By Oiwan Lam.
Chinese netizens are chattering about a series of new spoof videos that features remixed footage from the October 9 US presidential debate. The videos depict Clinton and Trump as lovers, singing romantic songs to each other.
But these are not the average spoof videos made by teenager with too much time on their hands. News outlets and social media accounts affiliated with the Chinese Communist Party and the government are jointly promoting the series of videos remixed by “netizens”. Since they can’t stop people from following the news, propaganda authorities are doing their best to keep the focus on the more absurd aspects of the race between Hillary Clinton and Donald Trump.
The first debate which was live-streamed on various online platforms without Chinese subtitles has drawn huge Chinese netizens’ attention even though many of them could not fully understand the English debate. In popular Chinese social media site Sina Weibo, the live streaming has attracted more than 40,000 likes, 15,000 shares and 13,000 comments, and the hashtag #USPresidentialDebateOnTV on Weibo had more than 7.38 million page visits.
The distribution of the second presidential debate was not as extensive as live-streaming platforms have stopped using hashtag for the debate. When netizens search key terms such as “Trump”, “Hilary” or “U.S presidential debate”, the social media feed is flooded with contents about the spoof videos rather than serious discussions.
There are multiple versions of the videos featuring various well-known romantic love songs circulating on Chinese social media, and some have been uploaded to YouTube. Here is one:
The videos have been distributed by the Central School of the Chinese Communist Youth League (共青团中央学校部), state-owned TV network CCTV (央视网), the Communist Youth League affiliated media outlets China Youth Network (中国青年网) and Beijing Youth Weekly (北京青年周刊), and numerous CCP-controlled news outlets like the Chengdu Commercial Daily (成都商报) and Xiaoxiang Morning Herald (潇湘晨报).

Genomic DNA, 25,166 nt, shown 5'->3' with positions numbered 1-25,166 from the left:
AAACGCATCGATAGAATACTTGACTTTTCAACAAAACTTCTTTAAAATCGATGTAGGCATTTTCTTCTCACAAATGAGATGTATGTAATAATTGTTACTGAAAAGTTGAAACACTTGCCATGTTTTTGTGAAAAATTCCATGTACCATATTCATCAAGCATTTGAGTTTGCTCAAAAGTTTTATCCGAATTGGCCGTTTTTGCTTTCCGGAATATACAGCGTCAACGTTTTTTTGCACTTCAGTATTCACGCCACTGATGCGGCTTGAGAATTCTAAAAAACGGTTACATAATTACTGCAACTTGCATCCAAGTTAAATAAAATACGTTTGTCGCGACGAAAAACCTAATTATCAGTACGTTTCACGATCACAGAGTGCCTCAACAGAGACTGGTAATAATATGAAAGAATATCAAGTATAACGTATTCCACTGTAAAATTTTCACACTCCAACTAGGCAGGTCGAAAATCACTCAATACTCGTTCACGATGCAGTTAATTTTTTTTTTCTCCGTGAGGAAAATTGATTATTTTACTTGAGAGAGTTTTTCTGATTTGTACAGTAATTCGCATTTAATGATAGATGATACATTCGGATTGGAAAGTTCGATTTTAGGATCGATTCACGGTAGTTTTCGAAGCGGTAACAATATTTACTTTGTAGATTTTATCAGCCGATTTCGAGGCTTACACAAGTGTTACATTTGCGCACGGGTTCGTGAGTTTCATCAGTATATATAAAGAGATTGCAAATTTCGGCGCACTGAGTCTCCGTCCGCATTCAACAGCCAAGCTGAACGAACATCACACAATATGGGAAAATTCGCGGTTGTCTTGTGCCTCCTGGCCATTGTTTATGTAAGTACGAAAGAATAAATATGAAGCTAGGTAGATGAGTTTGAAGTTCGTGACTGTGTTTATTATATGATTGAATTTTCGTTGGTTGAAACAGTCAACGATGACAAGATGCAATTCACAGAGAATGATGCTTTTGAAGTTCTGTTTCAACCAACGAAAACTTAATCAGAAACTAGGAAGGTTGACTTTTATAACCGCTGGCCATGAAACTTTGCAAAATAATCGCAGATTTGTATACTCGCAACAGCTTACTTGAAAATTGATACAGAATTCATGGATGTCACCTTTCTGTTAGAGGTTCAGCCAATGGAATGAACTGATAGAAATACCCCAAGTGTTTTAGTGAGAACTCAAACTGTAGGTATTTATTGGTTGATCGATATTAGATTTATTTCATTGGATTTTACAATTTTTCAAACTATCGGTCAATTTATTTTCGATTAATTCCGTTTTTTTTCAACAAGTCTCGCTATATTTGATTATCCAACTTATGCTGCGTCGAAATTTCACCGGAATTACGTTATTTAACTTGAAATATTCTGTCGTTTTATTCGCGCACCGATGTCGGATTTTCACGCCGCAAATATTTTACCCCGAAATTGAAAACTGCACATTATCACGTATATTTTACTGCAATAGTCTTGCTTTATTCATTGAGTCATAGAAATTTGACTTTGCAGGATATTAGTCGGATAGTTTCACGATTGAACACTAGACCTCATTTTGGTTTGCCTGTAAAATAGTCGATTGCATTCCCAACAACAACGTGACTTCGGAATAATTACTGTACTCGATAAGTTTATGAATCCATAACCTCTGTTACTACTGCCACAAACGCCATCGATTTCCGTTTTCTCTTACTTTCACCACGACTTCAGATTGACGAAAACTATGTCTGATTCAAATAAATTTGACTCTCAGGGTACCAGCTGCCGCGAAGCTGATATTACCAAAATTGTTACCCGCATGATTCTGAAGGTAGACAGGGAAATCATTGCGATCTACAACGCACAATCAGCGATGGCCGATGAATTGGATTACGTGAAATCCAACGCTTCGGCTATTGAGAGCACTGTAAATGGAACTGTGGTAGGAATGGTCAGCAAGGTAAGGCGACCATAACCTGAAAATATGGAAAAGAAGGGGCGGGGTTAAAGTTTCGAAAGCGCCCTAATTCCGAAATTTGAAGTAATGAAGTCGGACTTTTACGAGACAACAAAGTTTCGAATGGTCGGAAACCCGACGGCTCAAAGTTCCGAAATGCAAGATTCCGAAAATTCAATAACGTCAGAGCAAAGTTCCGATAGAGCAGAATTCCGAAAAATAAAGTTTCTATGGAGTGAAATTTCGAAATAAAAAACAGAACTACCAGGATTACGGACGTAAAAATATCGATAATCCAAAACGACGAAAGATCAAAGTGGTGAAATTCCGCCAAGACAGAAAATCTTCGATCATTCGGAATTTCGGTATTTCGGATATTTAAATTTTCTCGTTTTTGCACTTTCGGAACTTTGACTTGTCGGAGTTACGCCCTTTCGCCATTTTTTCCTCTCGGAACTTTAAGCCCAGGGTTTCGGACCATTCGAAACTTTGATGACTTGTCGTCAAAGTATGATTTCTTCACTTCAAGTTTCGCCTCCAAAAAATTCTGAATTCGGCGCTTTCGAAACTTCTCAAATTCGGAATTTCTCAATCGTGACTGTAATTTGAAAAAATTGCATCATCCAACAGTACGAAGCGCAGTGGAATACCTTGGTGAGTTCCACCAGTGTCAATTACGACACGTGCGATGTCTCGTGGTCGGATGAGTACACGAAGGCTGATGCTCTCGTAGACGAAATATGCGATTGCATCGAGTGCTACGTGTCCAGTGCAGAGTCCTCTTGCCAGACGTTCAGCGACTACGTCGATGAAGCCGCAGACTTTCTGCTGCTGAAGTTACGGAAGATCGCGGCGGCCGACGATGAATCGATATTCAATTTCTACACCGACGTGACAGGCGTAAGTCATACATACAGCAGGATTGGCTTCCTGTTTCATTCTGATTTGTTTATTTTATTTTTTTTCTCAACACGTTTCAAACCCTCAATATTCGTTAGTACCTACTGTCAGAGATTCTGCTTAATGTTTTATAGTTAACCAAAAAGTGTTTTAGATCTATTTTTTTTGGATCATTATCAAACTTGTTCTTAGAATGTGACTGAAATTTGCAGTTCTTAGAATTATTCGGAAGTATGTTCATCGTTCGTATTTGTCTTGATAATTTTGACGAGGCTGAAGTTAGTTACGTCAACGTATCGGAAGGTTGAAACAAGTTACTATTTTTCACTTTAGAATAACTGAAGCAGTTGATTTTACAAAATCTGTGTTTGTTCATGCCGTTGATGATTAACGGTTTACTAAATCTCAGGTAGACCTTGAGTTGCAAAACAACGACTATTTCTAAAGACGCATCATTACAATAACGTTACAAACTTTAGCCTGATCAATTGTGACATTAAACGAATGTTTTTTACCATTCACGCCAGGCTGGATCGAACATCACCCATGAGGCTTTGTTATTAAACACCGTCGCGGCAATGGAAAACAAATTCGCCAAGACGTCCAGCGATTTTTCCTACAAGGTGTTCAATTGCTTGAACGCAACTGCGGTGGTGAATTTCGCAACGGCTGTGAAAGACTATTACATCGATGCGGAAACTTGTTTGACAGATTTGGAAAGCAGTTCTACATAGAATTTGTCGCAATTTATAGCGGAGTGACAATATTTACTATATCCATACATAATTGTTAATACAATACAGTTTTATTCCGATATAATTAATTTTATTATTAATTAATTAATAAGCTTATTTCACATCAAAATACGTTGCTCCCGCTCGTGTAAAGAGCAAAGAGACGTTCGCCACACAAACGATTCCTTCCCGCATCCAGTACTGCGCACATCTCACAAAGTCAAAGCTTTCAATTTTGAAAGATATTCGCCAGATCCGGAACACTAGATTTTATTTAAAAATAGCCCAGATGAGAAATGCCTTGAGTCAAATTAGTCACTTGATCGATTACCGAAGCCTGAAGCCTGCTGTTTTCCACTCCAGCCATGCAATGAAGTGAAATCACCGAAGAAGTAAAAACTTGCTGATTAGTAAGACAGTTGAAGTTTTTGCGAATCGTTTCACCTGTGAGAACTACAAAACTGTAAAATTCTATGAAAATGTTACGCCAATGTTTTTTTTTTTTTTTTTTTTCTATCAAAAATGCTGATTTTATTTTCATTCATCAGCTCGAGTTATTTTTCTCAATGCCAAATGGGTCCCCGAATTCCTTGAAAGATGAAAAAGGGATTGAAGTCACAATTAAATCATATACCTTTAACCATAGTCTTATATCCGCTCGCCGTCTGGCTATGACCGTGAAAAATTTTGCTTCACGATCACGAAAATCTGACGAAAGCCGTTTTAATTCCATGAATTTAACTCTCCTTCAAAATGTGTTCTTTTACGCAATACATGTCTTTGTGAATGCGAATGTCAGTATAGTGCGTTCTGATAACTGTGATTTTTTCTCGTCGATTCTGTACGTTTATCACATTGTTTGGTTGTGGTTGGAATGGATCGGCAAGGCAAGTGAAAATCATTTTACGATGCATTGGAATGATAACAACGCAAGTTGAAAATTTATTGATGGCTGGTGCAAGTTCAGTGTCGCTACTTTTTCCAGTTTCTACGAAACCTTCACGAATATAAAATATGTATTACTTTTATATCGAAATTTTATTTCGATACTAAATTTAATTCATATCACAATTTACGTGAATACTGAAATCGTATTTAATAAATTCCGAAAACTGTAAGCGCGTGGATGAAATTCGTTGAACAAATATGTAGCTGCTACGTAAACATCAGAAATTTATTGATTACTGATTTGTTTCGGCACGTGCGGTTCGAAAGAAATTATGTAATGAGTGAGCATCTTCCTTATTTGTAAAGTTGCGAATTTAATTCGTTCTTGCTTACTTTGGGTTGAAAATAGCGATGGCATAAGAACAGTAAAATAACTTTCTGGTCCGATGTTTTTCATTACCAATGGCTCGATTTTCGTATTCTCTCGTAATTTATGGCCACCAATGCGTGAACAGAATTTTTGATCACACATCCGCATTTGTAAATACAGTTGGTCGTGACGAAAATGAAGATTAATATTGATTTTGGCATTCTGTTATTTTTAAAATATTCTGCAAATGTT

The message attached to the music video by China Youth Network right after the debate read:
Totally inharmonious and at odds with the setting! Please listen to the love song sung by Trump and Hillary: Today the second US presidential debate has ended. Talented netizens have created a set of love songs…the reality of the US presidential debate is more bizarre than [the US drama series] “House of Cards.” For the “melon-eating masses,” why not join the crowd and take a look [at the love song].
The Chinese word for melon can also mean fool. “Melon-eating masses” refers to those people who enjoy being fools and don’t know the truth.
Influencing the online conversation
The video represents a tactical change for Chinese authorities. Regardless of the language barrier, thousands of Chinese netizens still watched the live-streaming of the first presidential election debate on September 26.
The associated online discussions included very mild criticisms of the Chinese political system, some in a mocking tone, such as:
We should not be envious of seeing leaders attacking each other, what we should be envious of is that after all the attacks, those defeated are still alive.
Looking at others and reflecting on ourselves. Leaders of the country presenting their visions to the public and responding to criticisms.
For the Chinese Communist Party, the US presidential election is a showcase of the failure of the western democratic system, and the endless stream of scandals surrounding both main candidates is proof that the US has no right to lecture others on tenets of democracy.
However, there’s no room for debate about the system back home — even mere deliberation on the merits of the Chinese model of governance can trigger opinions that go against the official line. The recent shutting down of “Gongshi” or Consensus (21ccom.net) reflects the authorities’ anxiety in public deliberation.
While many of the comments to the videos were laughing emoticons, the fact that people are being treated like “melon-eating masses” is not funny at all.